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Controversial Study Defending Child Molesters Is Debunked

Leading Mental Health Experts Charge that "Bad" Science is being used to Justify Exploiting Children

NOV. 29, 2001 -Shock waves reverberated through the public, political and scientific community two years ago, when a controversial study claimed that consenting children aren't harmed by sex with adults. Now this conclusion, along with the methods of its authors, has been debunked by a new scientific critique published this week in Psychological Bulletin.

Described by one member of Congress as the emancipation proclamation of pedophiles, the paper by authors Bruce Rind, Robert Bauserman and Phillip Tromovitch, published in the July 1998 issue of Psychological Bulletin, launched a firestorm of public debate. Rinds paper has been cited by fringe groups like the North American Man-Boy Love Association (NAMBLA) as providing support for their efforts to decriminalize sex between adults and "consenting" children. Child molesters have also used the paper to argue that they shouldnt be held legally accountable for abusing children.

The newly published scientific critique shows that the study conducted by Rind contains fundamental flaws that are an embarrassment to science, according to a team of researchers from Stanford University, Texas A&M University, and the Leadership Council, a scientific organization comprised of leaders in the fields of psychology and psychiatry. Rind's paper was a stacked deck of poor population and study selection, misreported data, and misrepresented findings that inevitably led to the wrong conclusions," says Dr. David Spiegel , co-author of the new study. Spiegel is the Associate Chair of the Stanford University School of Medicines Department of Psychiatry & Behavioral Sciences.

Rind, Tromovitch and Bausermans 1998 paper, called A Meta-Analytic Examination of Assumed Properties of Child Sexual Abuse, examined 59 studies of college students. The authors concluded that the harmful effects from sexual abuse have been overstated. In fact, they argued that being molested can be positive for willing children -- especially boys. They also advocated less judgmental terminology. For example, a willing encounter with positive reactions involving a 9-year-old boy and an adult male, would no longer be considered sexual abuse; instead it would simply be called adult-child sex, a more value neutral term.

Concerned that it would be used to normalize pedophilia, Rinds paper became the first study to be formally denounced by Congress. In July 1999, Congress unanimously passed a resolution that condemns and denounces all suggestions in the article... that indicate that sexual relationships between adults and willing children are less harmful than believed and might be positive for willing children.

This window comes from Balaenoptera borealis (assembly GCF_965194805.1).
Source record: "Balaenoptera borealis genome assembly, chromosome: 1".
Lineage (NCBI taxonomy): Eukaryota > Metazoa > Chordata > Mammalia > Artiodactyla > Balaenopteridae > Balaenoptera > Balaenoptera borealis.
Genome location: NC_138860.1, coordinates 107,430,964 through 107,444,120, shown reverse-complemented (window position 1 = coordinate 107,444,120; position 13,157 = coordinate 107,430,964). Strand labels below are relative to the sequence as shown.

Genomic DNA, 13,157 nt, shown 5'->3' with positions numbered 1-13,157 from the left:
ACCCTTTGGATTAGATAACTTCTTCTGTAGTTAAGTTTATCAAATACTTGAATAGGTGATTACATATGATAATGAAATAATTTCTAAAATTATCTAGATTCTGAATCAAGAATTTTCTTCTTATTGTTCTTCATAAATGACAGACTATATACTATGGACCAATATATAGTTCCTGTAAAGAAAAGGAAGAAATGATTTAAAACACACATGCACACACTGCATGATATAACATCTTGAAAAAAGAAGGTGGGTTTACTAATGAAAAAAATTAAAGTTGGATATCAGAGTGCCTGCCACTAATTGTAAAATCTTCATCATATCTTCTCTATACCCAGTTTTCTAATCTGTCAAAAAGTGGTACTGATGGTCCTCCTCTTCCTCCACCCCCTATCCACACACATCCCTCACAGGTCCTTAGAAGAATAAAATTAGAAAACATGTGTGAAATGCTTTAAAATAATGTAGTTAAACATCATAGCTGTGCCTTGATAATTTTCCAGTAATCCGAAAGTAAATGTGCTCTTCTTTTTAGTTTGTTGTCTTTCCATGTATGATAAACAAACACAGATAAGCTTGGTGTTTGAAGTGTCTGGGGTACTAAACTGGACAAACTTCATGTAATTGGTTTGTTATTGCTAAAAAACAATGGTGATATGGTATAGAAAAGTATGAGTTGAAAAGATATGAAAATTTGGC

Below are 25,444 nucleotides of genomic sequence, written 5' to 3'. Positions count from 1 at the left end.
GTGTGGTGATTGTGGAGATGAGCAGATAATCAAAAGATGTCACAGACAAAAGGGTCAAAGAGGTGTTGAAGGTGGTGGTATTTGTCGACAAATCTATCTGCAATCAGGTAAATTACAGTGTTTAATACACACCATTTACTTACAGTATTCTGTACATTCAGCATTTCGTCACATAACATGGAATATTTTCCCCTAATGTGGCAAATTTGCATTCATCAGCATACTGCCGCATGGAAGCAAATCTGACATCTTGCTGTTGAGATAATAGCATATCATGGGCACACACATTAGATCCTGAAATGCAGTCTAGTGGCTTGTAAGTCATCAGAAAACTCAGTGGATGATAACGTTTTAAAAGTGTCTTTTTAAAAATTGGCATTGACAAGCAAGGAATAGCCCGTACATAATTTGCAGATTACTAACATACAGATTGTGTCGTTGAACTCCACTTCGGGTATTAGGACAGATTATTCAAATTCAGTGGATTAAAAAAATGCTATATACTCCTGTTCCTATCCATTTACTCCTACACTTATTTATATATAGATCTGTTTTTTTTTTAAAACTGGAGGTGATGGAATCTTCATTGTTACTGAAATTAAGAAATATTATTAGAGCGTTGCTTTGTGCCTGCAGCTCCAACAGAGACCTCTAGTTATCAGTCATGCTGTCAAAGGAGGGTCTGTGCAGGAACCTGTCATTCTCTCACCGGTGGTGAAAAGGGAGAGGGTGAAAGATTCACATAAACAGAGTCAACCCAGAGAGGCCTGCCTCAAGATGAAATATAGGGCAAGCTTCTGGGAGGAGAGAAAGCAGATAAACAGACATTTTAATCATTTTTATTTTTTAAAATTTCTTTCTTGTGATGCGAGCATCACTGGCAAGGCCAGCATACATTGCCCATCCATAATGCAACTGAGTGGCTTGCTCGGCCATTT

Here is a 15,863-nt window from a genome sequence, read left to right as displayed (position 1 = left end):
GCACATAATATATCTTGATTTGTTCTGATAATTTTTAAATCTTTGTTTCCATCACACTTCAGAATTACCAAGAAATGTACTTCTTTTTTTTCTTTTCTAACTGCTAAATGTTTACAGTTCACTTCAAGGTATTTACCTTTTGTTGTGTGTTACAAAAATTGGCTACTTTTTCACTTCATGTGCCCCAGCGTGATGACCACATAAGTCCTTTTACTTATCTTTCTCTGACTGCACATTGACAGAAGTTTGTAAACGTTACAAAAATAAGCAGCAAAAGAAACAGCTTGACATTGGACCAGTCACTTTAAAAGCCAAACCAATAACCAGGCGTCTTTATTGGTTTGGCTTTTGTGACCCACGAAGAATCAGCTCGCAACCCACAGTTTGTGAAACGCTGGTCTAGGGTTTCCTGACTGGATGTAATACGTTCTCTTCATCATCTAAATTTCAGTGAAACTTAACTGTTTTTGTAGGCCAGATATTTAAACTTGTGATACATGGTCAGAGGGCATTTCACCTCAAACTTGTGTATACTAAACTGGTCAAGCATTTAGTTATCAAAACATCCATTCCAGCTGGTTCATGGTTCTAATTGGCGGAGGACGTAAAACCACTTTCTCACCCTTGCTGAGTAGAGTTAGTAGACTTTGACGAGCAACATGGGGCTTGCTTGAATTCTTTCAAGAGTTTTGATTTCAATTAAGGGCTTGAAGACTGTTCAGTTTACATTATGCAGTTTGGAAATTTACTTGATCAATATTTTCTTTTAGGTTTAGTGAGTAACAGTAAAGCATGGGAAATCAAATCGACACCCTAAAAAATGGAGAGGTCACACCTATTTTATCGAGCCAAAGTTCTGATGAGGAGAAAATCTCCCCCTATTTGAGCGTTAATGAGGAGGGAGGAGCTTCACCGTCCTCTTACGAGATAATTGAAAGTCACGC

Many psychologists rushed to the defense of the controversial paper, charging Congress with launching a McCarthyesque assault on scientific freedom. Dr Spiegel and his team of researchers, on the other hand, examined Rind, Tromovitch and Bausermans data scientifically and found it wanting.

"We conducted an independent scientific review of Rinds work. says Stephanie Dallam, RN, MS, FNP, lead author of the scientific critique and researcher for the Leadership Council. Our review uncovered numerous of errors in reporting and analyzing data. Almost every error served to minimize the finding of harmful effects of sexual abuse."

"The most troublesome finding from a scientific point of view was the one most celebrated by pedophiles," says co-author Joyanna Silberg, PhD, a psychologist at Sheppard Pratt Hospital in Baltimore . In their 1998 article, Rind, Tromovitch and Bauserman claimed that consenting boys arent harmed by sex with adults. But what Dr. Silberg finds astounding, is that this conclusion has absolutely no data to support it. "They never had a group of males who reported having consented to sex with adults during childhood. They simply grouped subjects under an arbitrary label that they called consent and then acted like these subjects actually had consented." According to Silberg, this so-called "consent" group was actually comprised of a wide variety of subjects including victims of forced assaults and intrafamilial incest -- none of whom were ever asked whether or not they participated "willingly" in their abuse.

"From a purely scientific standpoint, this is a very serious misrepresentation," says Dallam, RN, MS, FNP. "However, from a public health standpoint it is potentially very dangerous." She notes that Rind and Bauserman went on to present as scientific fact their controversial findings at a December 1998 conference in Rotterdam , Netherlands . The conference, titled "The Other Side of the Coin," was organized by a pedophile advocacy group expressly to "throw light on the more positive side" of "sexual experiences between young people and adults"; Rind and Bauserman were the keynote speakers.

Dallam also points to a 1999 Arizona case where a gym teacher convicted of molesting five young boys cited Rinds findings in a bid for leniency from the court. Although the boys' parents testified that their children were suffering, the molester argued for a lighter sentence claiming Rinds study shows children arent harmed by being molested.

Rind, Tromovitch and Bauserman have stated they stand behind their findings and claim to be victims of political persecution.

The Leadership Council is a non-profit scientific organization headed by Paul Fink, MD, a past president of the American Psychiatric Association. Members of the Council are dedicated to the health, safety and well-being of children and other vulnerable populations. More information can be found on their website at: www.leadershipcouncil.org

Copyright 2001, all rights reserved by author

 

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